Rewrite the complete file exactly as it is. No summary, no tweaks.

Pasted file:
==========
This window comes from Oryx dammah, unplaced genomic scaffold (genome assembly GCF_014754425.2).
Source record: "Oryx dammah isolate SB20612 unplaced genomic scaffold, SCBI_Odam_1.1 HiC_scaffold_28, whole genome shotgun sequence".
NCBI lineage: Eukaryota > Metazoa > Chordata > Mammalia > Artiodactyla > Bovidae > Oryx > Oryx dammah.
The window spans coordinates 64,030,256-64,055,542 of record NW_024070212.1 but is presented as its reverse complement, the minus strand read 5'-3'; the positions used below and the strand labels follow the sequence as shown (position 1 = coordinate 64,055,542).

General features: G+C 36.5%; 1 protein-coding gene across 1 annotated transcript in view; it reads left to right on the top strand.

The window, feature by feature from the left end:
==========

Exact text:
This window comes from Oryx dammah, unplaced genomic scaffold (genome assembly GCF_014754425.2).
Source record: "Oryx dammah isolate SB20612 unplaced genomic scaffold, SCBI_Odam_1.1 HiC_scaffold_28, whole genome shotgun sequence".
NCBI lineage: Eukaryota > Metazoa > Chordata > Mammalia > Artiodactyla > Bovidae > Oryx > Oryx dammah.
The window spans coordinates 64,030,256-64,055,542 of record NW_024070212.1 but is presented as its reverse complement, the minus strand read 5'-3'; the positions used below and the strand labels follow the sequence as shown (position 1 = coordinate 64,055,542).

General features: G+C 36.5%; 1 protein-coding gene across 1 annotated transcript in view; it reads left to right on the top strand.

The window, feature by feature from the left end: